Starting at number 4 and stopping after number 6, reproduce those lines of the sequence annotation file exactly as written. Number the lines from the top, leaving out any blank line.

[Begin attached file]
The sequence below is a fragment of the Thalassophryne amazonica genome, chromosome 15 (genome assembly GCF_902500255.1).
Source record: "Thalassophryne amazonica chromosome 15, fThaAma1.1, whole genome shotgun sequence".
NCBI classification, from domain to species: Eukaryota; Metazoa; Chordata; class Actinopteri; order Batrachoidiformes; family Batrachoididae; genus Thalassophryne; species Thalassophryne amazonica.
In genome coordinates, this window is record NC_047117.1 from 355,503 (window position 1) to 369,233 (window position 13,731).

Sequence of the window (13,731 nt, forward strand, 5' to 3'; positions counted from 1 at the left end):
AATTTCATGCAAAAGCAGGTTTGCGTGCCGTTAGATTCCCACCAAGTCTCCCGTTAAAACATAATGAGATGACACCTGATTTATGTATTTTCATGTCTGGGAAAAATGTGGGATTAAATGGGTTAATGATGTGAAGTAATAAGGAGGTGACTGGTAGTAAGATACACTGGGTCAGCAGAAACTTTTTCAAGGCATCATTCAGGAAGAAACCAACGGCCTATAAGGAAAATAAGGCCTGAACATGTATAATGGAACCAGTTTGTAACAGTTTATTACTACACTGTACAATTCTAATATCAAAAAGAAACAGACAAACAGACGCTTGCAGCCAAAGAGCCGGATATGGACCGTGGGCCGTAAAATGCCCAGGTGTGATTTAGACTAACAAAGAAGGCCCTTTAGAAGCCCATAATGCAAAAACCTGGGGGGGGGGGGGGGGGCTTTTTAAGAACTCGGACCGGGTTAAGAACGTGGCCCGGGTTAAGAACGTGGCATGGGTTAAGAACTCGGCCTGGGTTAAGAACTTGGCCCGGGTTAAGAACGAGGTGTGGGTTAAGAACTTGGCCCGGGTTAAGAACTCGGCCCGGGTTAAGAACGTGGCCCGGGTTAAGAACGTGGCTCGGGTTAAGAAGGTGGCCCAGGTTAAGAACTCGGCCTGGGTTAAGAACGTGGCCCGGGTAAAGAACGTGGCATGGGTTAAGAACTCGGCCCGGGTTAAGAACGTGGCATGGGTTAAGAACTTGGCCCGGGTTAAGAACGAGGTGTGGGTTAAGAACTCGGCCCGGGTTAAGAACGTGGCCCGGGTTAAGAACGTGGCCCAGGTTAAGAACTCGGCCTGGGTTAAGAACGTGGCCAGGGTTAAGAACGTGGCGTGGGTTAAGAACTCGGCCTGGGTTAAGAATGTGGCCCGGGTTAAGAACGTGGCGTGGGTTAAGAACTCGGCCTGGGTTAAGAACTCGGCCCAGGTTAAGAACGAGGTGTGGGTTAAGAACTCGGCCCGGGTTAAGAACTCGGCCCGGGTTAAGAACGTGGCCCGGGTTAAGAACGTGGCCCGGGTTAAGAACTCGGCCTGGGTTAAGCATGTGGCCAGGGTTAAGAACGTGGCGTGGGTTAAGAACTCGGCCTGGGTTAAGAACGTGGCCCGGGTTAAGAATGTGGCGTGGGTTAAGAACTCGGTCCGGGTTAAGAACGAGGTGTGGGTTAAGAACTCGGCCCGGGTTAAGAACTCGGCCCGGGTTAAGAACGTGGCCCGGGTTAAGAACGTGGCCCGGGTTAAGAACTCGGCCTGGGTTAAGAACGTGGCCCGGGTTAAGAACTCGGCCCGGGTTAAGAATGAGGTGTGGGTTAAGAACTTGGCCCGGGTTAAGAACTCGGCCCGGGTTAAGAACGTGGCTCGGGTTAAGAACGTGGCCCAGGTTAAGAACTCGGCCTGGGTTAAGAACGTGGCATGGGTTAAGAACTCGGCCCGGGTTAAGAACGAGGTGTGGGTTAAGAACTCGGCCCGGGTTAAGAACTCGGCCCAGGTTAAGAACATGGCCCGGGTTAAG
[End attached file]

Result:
In genome coordinates, this window is record NC_047117.1 from 355,503 (window position 1) to 369,233 (window position 13,731).

Sequence of the window (13,731 nt, forward strand, 5' to 3'; positions counted from 1 at the left end):
AATTTCATGCAAAAGCAGGTTTGCGTGCCGTTAGATTCCCACCAAGTCTCCCGTTAAAACATAATGAGATGACACCTGATTTATGTATTTTCATGTCTGGGAAAAATGTGGGATTAAATGGGTTAATGATGTGAAGTAATAAGGAGGTGACTGGTAGTAAGATACACTGGGTCAGCAGAAACTTTTTCAAGGCATCATTCAGGAAGAAACCAACGGCCTATAAGGAAAATAAGGCCTGAACATGTATAATGGAACCAGTTTGTAACAGTTTATTACTACACTGTACAATTCTAATATCAAAAAGAAACAGACAAACAGACGCTTGCAGCCAAAGAGCCGGATATGGACCGTGGGCCGTAAAATGCCCAGGTGTGATTTAGACTAACAAAGAAGGCCCTTTAGAAGCCCATAATGCAAAAACCTGGGGGGGGGGGGGGGGGCTTTTTAAGAACTCGGACCGGGTTAAGAACGTGGCCCGGGTTAAGAACGTGGCATGGGTTAAGAACTCGGCCTGGGTTAAGAACTTGGCCCGGGTTAAGAACGAGGTGTGGGTTAAGAACTTGGCCCGGGTTAAGAACTCGGCCCGGGTTAAGAACGTGGCCCGGGTTAAGAACGTGGCTCGGGTTAAGAAGGTGGCCCAGGTTAAGAACTCGGCCTGGGTTAAGAACGTGGCCCGGGTAAAGAACGTGGCATGGGTTAAGAACTCGGCCCGGGTTAAGAACGTGGCATGGGTTAAGAACTTGGCCCGGGTTAAGAACGAGGTGTGGGTTAAGAACTCGGCCCGGGTTAAGAACGTGGCCCGGGTTAAGAACGTGGCCCAGGTTAAGAACTCGGCCTGGGTTAAGAACGTGGCCAGGGTTAAGAACGTGGCGTGGGTTAAGAACTCGGCCTGGGTTAAGAATGTGGCCCGGGTTAAGAACGTGGCGTGGGTTAAGAACTCGGCCTGGGTTAAGAACTCGGCCCAGGTTAAGAACGAGGTGTGGGTTAAGAACTCGGCCCGGGTTAAGAACTCGGCCCGGGTTAAGAACGTGGCCCGGGTTAAGAACGTGGCCCGGGTTAAGAACTCGGCCTGGGTTAAGCATGTGGCCAGGGTTAAGAACGTGGCGTGGGTTAAGAACTCGGCCTGGGTTAAGAACGTGGCCCGGGTTAAGAATGTGGCGTGGGTTAAGAACTCGGTCCGGGTTAAGAACGAGGTGTGGGTTAAGAACTCGGCCCGGGTTAAGAACTCGGCCCGGGTTAAGAACGTGGCCCGGGTTAAGAACGTGGCCCGGGTTAAGAACTCGGCCTGGGTTAAGAACGTGGCCCGGGTTAAGAACTCGGCCCGGGTTAAGAATGAGGTGTGGGTTAAGAACTTGGCCCGGGTTAAGAACTCGGCCCGGGTTAAGAACGTGGCTCGGGTTAAGAACGTGGCCCAGGTTAAGAACTCGGCCTGGGTTAAGAACGTGGCATGGGTTAAGAACTCGGCCCGGGTTAAGAACGAGGTGTGGGTTAAGAACTCGGCCCGGGTTAAGAACTCGGCCCAGGTTAAGAACATGGCCCGGGTTAAG